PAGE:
Heidnik used a matrimonial service to meet his future wife, with whom he corresponded by mail for two years before proposing to her. Betty Disto arrived from the Philippines in September 1985 and married Heidnik in Maryland on October 3, 1985. The marriage rapidly deteriorated after she found Heidnik in bed with three other women. Throughout the course of their brief marriage, Heidnik forced his wife to watch while he had sex with other women. Disto also accused him of repeatedly raping and assaulting her. With the help of the Filipino community in Philadelphia, Betty was able to leave her abusive husband in January 1986. Unknown to Heidnik until his ex-wife requested child support payments in 1987, he impregnated Betty during their short marriage. On September 15, 1986, Disto gave birth to a son, whom she named Jesse John Disto.
Heidnik also had a child with Gail Lincow, a son named Gary, Jr. The child was placed in foster care soon after his birth. Heidnik had a third child with another woman, Anjeanette Davidson, who was illiterate and mentally disabled.Their daughter, Maxine Davidson, was born on March 16, 1978. The child was immediately placed in foster care. Shortly after Maxine's birth, Heidnik was arrested for the kidnapping and rape of Anjeanette's sister Alberta, who had been living in an institution for the mentally disabled in Penn Township. In 1997, Heidnik's daughter Maxine and ex-wife Betty filed to appeal her father's death sentence.
1976: First legal charges
In 1976, Heidnik was charged with aggravated assault and carrying an unlicensed pistol after shooting the tenant of a house he offered for rent, grazing his face.
1978: First imprisonment
Heidnik signed his girlfriend Anjeanette Davidson's sister, Alberta, out of a mental institution on day leave and kept her prisoner in a locked storage room in his basement in 1978. After she was found and returned to the hospital, examination revealed that she had been raped and sodomized and that she had contracted gonorrhea. Heidnik was arrested and charged with kidnapping, rape, unlawful restraint, false imprisonment, involuntary deviant sexual intercourse, and interfering with the custody of a committed person.
The original sentence was overturned on appeal, and Heidnik spent three years of his incarceration in mental institutions prior to being released in April 1983 under the supervision of a state sanctioned mental health program. In 1980, Heidnik gave a note to a guard stating that Satan shoved a cookie down his throat that prevented him from talking. He was silent for the next two years and three months.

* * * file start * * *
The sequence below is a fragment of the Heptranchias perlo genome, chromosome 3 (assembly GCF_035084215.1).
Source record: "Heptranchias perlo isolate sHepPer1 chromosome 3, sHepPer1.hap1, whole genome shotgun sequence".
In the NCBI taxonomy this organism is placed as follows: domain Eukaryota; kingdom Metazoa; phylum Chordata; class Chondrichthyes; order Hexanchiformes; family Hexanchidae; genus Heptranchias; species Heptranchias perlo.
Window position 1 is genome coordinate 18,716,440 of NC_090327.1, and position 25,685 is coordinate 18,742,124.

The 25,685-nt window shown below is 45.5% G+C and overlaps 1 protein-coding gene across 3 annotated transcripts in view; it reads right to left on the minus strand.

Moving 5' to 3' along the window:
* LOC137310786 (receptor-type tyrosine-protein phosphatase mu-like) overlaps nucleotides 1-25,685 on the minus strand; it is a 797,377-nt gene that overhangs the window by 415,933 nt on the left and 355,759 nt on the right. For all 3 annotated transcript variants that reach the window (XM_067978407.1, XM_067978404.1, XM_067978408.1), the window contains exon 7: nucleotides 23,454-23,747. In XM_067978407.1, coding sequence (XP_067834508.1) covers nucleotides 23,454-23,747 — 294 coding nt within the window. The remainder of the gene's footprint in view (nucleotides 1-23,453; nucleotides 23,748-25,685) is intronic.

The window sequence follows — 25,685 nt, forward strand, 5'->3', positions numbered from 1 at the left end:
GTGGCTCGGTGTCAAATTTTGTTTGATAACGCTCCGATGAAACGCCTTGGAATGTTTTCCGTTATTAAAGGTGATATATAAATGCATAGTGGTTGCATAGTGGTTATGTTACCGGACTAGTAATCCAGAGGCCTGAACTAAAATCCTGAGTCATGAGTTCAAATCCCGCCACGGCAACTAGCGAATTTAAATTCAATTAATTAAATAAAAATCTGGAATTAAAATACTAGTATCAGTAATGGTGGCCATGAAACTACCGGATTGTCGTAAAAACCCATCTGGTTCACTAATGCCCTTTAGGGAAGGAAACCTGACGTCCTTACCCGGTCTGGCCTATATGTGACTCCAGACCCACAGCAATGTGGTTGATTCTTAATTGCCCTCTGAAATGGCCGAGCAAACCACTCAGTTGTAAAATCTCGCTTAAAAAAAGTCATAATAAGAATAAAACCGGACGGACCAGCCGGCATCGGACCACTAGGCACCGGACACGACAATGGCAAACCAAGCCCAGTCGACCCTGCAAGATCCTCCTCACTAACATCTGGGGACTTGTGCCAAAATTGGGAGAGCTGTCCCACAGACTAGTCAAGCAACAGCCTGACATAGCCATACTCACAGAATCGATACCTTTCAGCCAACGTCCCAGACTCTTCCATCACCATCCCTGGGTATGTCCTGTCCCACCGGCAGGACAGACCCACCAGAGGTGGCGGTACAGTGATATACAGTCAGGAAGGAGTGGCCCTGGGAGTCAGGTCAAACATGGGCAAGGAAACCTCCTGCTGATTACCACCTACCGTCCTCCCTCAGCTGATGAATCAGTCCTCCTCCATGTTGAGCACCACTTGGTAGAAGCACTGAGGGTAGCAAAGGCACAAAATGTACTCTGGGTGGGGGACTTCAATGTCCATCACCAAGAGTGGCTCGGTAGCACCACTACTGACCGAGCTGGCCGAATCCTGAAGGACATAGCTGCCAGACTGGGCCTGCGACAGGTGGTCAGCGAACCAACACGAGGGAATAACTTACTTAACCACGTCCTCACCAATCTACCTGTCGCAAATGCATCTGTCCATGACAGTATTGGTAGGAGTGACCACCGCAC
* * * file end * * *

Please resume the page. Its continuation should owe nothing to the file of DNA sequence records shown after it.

1986: Spousal rape
After his wife Betty left him in 1986, Heidnik was arrested yet again and charged with assault, indecent assault, spousal rape and involuntary deviant sexual intercourse.
1986-1987: Serial rape and murder
On November 25, 1986, Heidnik abducted his first victim, Josefina Rivera. By January 1987, he had five women held captive in the basement of his house at 3520 North Marshall Street in Philadelphia. Heidnik and his friend, Cyril "Tony" Brown, would generally lure women back to the home by displaying his wealth and driving fancy cars. The captives, who were all African-American women, were sexually abused, beaten, and tortured.
One of the women, Sandra Lindsay, died of a combination of starvation, torture, and an untreated fever. Heidnik dismembered her body but had a problem dealing with the arms and legs, so he put them in a freezer and marked them "dog food." He cooked her ribs in an oven and boiled her head in a pot on the stove. Police came to the house due to the complaints of a bad odor, but left the premises after Heidnik's explanation: “I’m cooking a roast. I fell asleep and it burnt.”